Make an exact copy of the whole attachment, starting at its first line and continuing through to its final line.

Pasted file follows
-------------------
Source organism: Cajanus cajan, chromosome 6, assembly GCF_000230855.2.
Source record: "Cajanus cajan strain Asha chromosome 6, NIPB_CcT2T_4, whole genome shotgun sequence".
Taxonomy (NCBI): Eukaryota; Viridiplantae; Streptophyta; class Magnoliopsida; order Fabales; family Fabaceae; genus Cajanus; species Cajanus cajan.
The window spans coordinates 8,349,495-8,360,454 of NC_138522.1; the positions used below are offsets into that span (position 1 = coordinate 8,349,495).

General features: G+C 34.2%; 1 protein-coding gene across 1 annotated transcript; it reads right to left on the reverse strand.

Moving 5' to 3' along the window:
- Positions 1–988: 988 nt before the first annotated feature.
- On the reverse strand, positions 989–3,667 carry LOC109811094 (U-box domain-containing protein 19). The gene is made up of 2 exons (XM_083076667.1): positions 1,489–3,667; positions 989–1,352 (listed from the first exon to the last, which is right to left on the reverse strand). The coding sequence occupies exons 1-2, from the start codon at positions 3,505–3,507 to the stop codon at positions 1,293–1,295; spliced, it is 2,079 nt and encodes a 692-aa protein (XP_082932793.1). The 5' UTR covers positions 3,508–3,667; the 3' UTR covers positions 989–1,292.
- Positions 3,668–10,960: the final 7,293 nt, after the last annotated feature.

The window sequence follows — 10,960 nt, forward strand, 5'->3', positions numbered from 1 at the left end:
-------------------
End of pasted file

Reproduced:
Source organism: Cajanus cajan, chromosome 6, assembly GCF_000230855.2.
Source record: "Cajanus cajan strain Asha chromosome 6, NIPB_CcT2T_4, whole genome shotgun sequence".
Taxonomy (NCBI): Eukaryota; Viridiplantae; Streptophyta; class Magnoliopsida; order Fabales; family Fabaceae; genus Cajanus; species Cajanus cajan.
The window spans coordinates 8,349,495-8,360,454 of NC_138522.1; the positions used below are offsets into that span (position 1 = coordinate 8,349,495).

General features: G+C 34.2%; 1 protein-coding gene across 1 annotated transcript; it reads right to left on the reverse strand.

Moving 5' to 3' along the window:
- Positions 1–988: 988 nt before the first annotated feature.
- On the reverse strand, positions 989–3,667 carry LOC109811094 (U-box domain-containing protein 19). The gene is made up of 2 exons (XM_083076667.1): positions 1,489–3,667; positions 989–1,352 (listed from the first exon to the last, which is right to left on the reverse strand). The coding sequence occupies exons 1-2, from the start codon at positions 3,505–3,507 to the stop codon at positions 1,293–1,295; spliced, it is 2,079 nt and encodes a 692-aa protein (XP_082932793.1). The 5' UTR covers positions 3,508–3,667; the 3' UTR covers positions 989–1,292.
- Positions 3,668–10,960: the final 7,293 nt, after the last annotated feature.

The window sequence follows — 10,960 nt, forward strand, 5'->3', positions numbered from 1 at the left end: